On these fog and rain-filled autumn mornings, I've been working on a new felting project. Between my two hands, with only the help of a little soap and hot water, I roll long pieces of raw wool. It is the same quick friction one uses to start a fire with a wooden drill. It is an ancient textile-technique, this rubbing of wool with water and heat.
Together, these pieces make lovely scarves or wild thick headdresses for wearing through the eucalyptus woods as they drip fog from their blue leaves. Various vats of dye have been bubbling on the stovetop-- coyote brush and black walnut. (above) bay leaf, japanese maple, eucalyptus, to naturally color each loop. Sometimes, the spicy strange plant fumes have quite gone to our heads!
These "infinity scarves" are a gentle experiment with wool and the colors of the land—and I find that there is a magical simplicity to them, a looping grace that roots you firmly with the wool of local sheep, the dyes from wild hills. If you are so moved, I am selling them in my Etsy shop, Deerstone Felts. Do have a look!
The clothes we put on our bodies are often highly processed, dyed with chemical colors that poison the nearby watersheds and, slowly, our own permeable skins and organs, not to mention the people who make them. Inspired by the work of Rebecca Burgess and her Fibershed project, I love the idea that these scarves/headdresses are so wholly made of natural fibers and colors, you could compost them!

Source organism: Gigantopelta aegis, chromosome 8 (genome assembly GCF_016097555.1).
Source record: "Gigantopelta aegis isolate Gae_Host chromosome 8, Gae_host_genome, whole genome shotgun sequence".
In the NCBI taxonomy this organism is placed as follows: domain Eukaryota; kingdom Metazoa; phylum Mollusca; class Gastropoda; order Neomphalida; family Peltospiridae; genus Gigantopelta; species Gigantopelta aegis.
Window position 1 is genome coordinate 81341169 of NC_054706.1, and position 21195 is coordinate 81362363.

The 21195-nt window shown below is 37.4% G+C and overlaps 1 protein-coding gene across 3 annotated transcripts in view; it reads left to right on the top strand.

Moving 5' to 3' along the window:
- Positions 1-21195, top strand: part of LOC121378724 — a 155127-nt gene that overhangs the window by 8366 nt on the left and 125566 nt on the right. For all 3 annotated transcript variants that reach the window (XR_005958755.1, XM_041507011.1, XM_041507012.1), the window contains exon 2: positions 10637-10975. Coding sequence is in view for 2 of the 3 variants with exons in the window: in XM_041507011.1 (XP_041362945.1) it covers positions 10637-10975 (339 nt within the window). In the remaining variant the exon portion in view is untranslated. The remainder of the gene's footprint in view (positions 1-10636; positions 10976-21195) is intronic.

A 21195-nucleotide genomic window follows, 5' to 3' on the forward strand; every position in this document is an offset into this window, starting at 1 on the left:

The spider is the ultimate spinner, a truly rooted goddess of weaving.
If this is not true magic, I don't know what is: a spider, circling her web, dipping down her great belly to lay down the silk, from spoke to spoke, as the thousand planets of dew on each thread glint in the dawn. Then, in the middle of her woven universe, born from her own secretions, she sits, she waits.
These are my own very humble webs, connected by silken strands to the textile traditions of women throughout time, all the way back to the weaving spidress, our most ancient ancestor.